Branding in Massachusetts Senatorial Race

Massachusetts is sizzling.  Tonight we’ll learn if the citizens of Massachusetts elect a Republican Senator for the first time since 1972. Either Martha Coakley, the Democratic State Attorney General or Scott Brown, a Republican state Senator will fill the two-year term left by the untimely death of Edward M. Kennedy Jr. (Teddy).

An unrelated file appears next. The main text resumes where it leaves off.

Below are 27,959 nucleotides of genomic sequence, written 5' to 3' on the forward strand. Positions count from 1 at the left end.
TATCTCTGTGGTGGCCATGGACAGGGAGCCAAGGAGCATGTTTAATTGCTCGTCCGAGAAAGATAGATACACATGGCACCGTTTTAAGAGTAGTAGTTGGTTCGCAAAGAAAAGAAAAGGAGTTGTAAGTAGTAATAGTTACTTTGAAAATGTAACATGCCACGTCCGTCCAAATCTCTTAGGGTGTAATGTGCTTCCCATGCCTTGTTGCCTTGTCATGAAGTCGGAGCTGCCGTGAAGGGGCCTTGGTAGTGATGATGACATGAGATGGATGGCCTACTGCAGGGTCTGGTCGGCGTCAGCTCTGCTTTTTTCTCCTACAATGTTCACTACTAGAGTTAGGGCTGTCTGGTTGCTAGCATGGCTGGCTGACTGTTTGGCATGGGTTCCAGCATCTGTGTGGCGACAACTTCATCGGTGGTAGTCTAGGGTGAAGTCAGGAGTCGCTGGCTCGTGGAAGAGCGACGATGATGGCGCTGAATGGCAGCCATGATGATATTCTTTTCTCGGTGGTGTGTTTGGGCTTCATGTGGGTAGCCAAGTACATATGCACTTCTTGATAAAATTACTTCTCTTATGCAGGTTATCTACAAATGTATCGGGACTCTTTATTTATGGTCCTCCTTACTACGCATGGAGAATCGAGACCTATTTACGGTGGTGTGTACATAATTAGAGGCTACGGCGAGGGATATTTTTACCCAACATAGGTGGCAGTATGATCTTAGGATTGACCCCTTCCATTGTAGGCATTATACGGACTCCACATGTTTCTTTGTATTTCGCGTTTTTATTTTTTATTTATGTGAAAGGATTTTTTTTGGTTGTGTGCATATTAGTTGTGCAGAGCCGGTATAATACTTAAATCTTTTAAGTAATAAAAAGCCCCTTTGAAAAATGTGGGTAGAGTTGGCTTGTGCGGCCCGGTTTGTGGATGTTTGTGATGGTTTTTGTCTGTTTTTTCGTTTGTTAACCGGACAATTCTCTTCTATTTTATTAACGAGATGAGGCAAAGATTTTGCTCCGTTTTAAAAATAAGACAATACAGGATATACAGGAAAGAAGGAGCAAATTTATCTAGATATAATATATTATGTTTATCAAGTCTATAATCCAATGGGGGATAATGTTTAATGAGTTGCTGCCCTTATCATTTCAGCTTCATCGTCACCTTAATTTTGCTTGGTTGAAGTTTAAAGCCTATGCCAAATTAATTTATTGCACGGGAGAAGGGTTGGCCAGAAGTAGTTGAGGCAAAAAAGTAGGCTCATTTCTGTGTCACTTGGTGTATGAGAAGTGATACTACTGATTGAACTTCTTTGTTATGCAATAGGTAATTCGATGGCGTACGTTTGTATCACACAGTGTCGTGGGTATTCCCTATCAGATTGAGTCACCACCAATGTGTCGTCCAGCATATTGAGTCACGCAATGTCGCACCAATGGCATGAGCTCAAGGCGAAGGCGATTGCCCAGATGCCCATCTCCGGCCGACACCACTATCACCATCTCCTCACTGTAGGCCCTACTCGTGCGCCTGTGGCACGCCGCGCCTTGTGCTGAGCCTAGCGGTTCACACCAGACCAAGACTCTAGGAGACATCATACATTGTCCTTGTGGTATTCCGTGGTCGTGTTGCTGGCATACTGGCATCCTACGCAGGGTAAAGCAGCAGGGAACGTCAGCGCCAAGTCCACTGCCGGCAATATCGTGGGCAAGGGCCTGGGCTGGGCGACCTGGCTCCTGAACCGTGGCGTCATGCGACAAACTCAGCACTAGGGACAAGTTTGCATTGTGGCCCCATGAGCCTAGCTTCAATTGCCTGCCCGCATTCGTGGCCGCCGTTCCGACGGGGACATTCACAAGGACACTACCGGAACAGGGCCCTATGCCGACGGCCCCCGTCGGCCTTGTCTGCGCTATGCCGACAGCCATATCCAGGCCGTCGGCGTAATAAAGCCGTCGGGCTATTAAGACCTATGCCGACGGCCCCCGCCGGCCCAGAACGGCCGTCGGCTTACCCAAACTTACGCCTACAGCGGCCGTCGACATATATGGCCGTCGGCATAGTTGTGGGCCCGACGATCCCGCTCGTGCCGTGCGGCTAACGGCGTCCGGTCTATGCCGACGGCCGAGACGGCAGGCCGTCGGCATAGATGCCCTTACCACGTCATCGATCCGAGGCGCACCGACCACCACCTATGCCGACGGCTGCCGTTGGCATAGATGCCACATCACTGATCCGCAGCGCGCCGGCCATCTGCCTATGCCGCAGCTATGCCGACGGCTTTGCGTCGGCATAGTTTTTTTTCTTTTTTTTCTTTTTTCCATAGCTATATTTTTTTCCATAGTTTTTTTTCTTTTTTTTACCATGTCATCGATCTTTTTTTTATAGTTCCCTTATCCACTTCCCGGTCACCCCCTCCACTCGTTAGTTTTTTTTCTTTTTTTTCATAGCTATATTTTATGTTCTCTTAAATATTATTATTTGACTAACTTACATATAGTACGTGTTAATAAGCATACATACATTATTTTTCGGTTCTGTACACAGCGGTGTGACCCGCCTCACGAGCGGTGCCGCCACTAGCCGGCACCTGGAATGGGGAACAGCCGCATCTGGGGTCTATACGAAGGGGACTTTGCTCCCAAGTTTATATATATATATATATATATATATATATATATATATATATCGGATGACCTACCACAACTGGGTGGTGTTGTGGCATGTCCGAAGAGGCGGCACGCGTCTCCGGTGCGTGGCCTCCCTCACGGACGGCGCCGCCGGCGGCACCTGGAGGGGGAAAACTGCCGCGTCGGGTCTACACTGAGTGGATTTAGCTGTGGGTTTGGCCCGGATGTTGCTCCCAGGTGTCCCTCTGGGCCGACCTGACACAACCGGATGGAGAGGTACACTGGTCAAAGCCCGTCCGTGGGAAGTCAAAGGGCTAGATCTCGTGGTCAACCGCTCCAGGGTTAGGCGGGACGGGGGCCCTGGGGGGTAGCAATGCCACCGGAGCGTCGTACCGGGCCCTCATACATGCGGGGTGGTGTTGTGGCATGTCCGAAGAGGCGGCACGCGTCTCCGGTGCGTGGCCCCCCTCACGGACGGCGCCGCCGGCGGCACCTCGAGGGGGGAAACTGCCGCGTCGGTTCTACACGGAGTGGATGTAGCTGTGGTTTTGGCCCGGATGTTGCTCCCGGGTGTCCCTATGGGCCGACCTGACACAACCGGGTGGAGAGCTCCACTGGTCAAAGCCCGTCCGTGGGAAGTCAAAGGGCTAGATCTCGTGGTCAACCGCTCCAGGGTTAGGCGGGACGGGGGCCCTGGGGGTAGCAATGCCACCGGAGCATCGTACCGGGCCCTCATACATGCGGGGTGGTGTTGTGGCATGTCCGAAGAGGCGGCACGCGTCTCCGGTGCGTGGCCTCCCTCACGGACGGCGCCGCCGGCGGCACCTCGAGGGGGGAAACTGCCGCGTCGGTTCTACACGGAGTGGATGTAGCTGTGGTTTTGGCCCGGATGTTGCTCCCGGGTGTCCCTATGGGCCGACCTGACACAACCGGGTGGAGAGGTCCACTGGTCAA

What’s interesting to me from a marketing communications stand point is how well Scott Brown has branded himself as the “people’s candidate”  in an extremely short period of time. He has referred to the Senate seat as the “people’s seat” not Ted Kennedy’s seat; and his campaign is using social media tactics full-tilt: Google ads; Facebook and Twitter – the tactics and campaign strategy that propelled President Barack Obama into office. So why didn’t the Democratic election play book get handed down? Coakley’s campaign has a social media presence, but just that – a weak presence. It  appears that Coakley didn’t see Brown’s energized campaign hitting the streets as his ratings lit up the polls until this past weekend.  Former President Bill Clinton and President Barack Obama made weekend visits to Massachusetts to encourage Independents and Democrats to get out the vote. Coakley did make several missteps including identifying beloved Boston Red Sox pitcher and blogger Curt Schilling as a “Yankee fan” (that’s nuclear); and not getting out to the people and campaigning in the trenches early and hard enough.  There are more registered Independents in Massachusetts than there are Democrats or Republicans.  There is nothing like good political theater especially in Massachusetts where politics is a spectator sport.   There’s major drama going on in Massachusetts today where the weather is clear; the people are angry and motivated; and the Democrats 60-vote majority in the Senate is at stake.  Bravo Massachusetts.  We’re all watching and waiting.

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